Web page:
To make driftwood sink in a water tank, you can try adding weights to the pieces of wood, submerging it in water, or boiling the piece of driftwood for about two hours to make it sinkable. In order to help you understand the process better, we have narrowed down all the methods and steps on how to make driftwood sink for you below. So without any further ado, let’s dive right into the topic.
How to Make Driftwood Sink: Eight Ways to Achieve It
Similarly, some driftwoods are stubborn when it comes to sinking, and you might need to weigh down driftwood in an aquarium. We have narrowed down some ways to make your driftwood sink. They are as follows:
1. By Soaking
The easiest method to let your driftwood sink into water is to soak it. Since driftwood is lighter than water and floats, you need to keep it under the water for a certain period till it submerges completely.
The main reason for the light weightiness of driftwood is that it traps air bubbles inside, making it harder to sink. Once it is dipped in, the water takes the place of the air stored inside and becomes waterlogged, causing the piece of wood to sit at the bottom.
If the driftwood resists pressure above it constantly, you will need to add weight to it. Also, in case the piece of wood gives out a muddy-like color or tannins, avoid putting it straight into the aquarium.
Place it in a large container so the wood submerges, and the entire color is leached out. Once you see no more tannins dissolving, you can put the driftwood back into the aquarium.
You might need to hold it under the water until it becomes utterly waterlogged and sinks. But how long does it need before submerging?
Time Required for Driftwood to Soak
The time it needs to soak mostly depends on the kind of driftwood you’re dealing with. Some woods would need only 20 minutes, and others might never even submerge until you apply external force.
The average period a wood requires to sink can range anywhere from two days to two weeks for highly porous woods. It may even need up to a month or two until even the most porous driftwood submerges completely.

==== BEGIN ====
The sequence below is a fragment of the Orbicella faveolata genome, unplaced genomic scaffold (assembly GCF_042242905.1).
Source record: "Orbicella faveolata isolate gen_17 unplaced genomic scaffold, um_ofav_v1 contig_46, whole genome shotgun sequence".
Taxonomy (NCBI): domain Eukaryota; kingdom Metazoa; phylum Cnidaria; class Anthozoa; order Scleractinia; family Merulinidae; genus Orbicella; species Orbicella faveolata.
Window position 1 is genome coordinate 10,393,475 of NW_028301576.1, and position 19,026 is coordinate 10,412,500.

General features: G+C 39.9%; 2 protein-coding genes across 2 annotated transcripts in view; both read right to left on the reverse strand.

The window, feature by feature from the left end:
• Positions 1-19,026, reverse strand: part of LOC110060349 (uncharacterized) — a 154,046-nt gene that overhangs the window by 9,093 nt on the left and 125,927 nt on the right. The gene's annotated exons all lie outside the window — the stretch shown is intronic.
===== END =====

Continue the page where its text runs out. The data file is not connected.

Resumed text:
2. By Boiling
Another method most commonly used to make driftwood sink faster is to boil the wood. To boil driftwood, you need a large pot, and you need to boil the piece of wood for about 30 to 120 minutes, depending upon the hardness of the driftwood.
If the driftwood is larger than your pot and you cannot get your hands on a bigger pot, you can try boiling each side of the driftwood individually. This means you need to do a double set of hard work, that’s going to be costing you more time and energy.
Once the driftwood has boiled:
- Drain the water and move the piece of wood into a cold water container.
- Before you put it in the aquarium, make sure it can sink. If it doesn’t sink, add weights inside the driftwood so it sits down and saves you the trouble of making it sink by other means.
Advantages of Boiling the Driftwood
- Boiling helps in fading out the tannins of wood that could endanger the lives of your fishes and could cause your water to look muddy at all times. Most people do not consider boiling their driftwoods and then complain about their fishes being unhealthy due to the driftwood’s mud.
- Boiling driftwood also rids the fungi and algae hidden in corners of the wood, sterilizes it, and makes it less harmful.
However, some fishes prefer to live in water with a slight tannin-like shade. These include fishes from the wild like angelfish, tetra, and others.
3. By Using Tiles
If boiling driftwood isn’t your thing, you can try nailing the piece of wood to the bottom to get driftwood to sink. Take a floor tile and drill it to make a hole for a nail. Similarly, make a hole at the bottom of the driftwood and tightly screw it with the tile. This will keep both driftwood and tile in place.
Next, place the driftwood and the tile at the bottom of the aquarium. To stop the tile from moving or floating in the water, add some substrate. This would keep it down. And just like that, it’s done. You can either keep the tile there or remove it after a month or two once you think the wood has completely soaked.